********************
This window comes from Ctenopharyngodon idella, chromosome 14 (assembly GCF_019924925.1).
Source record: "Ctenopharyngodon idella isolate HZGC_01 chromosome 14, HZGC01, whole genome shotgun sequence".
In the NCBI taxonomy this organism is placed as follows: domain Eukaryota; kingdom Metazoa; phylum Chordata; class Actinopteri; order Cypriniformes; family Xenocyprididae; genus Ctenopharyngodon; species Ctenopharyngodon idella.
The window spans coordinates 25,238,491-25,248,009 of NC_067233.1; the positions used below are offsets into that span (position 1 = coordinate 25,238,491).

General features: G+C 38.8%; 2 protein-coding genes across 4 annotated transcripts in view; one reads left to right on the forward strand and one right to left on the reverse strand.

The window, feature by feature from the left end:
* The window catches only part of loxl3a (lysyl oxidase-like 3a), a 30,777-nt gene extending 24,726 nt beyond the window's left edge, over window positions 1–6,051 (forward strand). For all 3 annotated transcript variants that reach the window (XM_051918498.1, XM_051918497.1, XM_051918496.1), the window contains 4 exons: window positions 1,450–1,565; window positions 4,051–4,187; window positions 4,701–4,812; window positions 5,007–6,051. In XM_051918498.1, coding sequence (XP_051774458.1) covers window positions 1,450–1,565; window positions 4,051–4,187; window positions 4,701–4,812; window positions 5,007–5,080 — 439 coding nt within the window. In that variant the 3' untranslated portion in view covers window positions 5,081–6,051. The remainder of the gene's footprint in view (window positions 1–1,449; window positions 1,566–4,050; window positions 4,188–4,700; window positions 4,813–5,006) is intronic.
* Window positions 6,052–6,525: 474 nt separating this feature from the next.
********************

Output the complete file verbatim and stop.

This window comes from Ctenopharyngodon idella, chromosome 14 (assembly GCF_019924925.1).
Source record: "Ctenopharyngodon idella isolate HZGC_01 chromosome 14, HZGC01, whole genome shotgun sequence".
In the NCBI taxonomy this organism is placed as follows: domain Eukaryota; kingdom Metazoa; phylum Chordata; class Actinopteri; order Cypriniformes; family Xenocyprididae; genus Ctenopharyngodon; species Ctenopharyngodon idella.
The window spans coordinates 25,238,491-25,248,009 of NC_067233.1; the positions used below are offsets into that span (position 1 = coordinate 25,238,491).

General features: G+C 38.8%; 2 protein-coding genes across 4 annotated transcripts in view; one reads left to right on the forward strand and one right to left on the reverse strand.

The window, feature by feature from the left end:
* The window catches only part of loxl3a (lysyl oxidase-like 3a), a 30,777-nt gene extending 24,726 nt beyond the window's left edge, over window positions 1–6,051 (forward strand). For all 3 annotated transcript variants that reach the window (XM_051918498.1, XM_051918497.1, XM_051918496.1), the window contains 4 exons: window positions 1,450–1,565; window positions 4,051–4,187; window positions 4,701–4,812; window positions 5,007–6,051. In XM_051918498.1, coding sequence (XP_051774458.1) covers window positions 1,450–1,565; window positions 4,051–4,187; window positions 4,701–4,812; window positions 5,007–5,080 — 439 coding nt within the window. In that variant the 3' untranslated portion in view covers window positions 5,081–6,051. The remainder of the gene's footprint in view (window positions 1–1,449; window positions 1,566–4,050; window positions 4,188–4,700; window positions 4,813–5,006) is intronic.
* Window positions 6,052–6,525: 474 nt separating this feature from the next.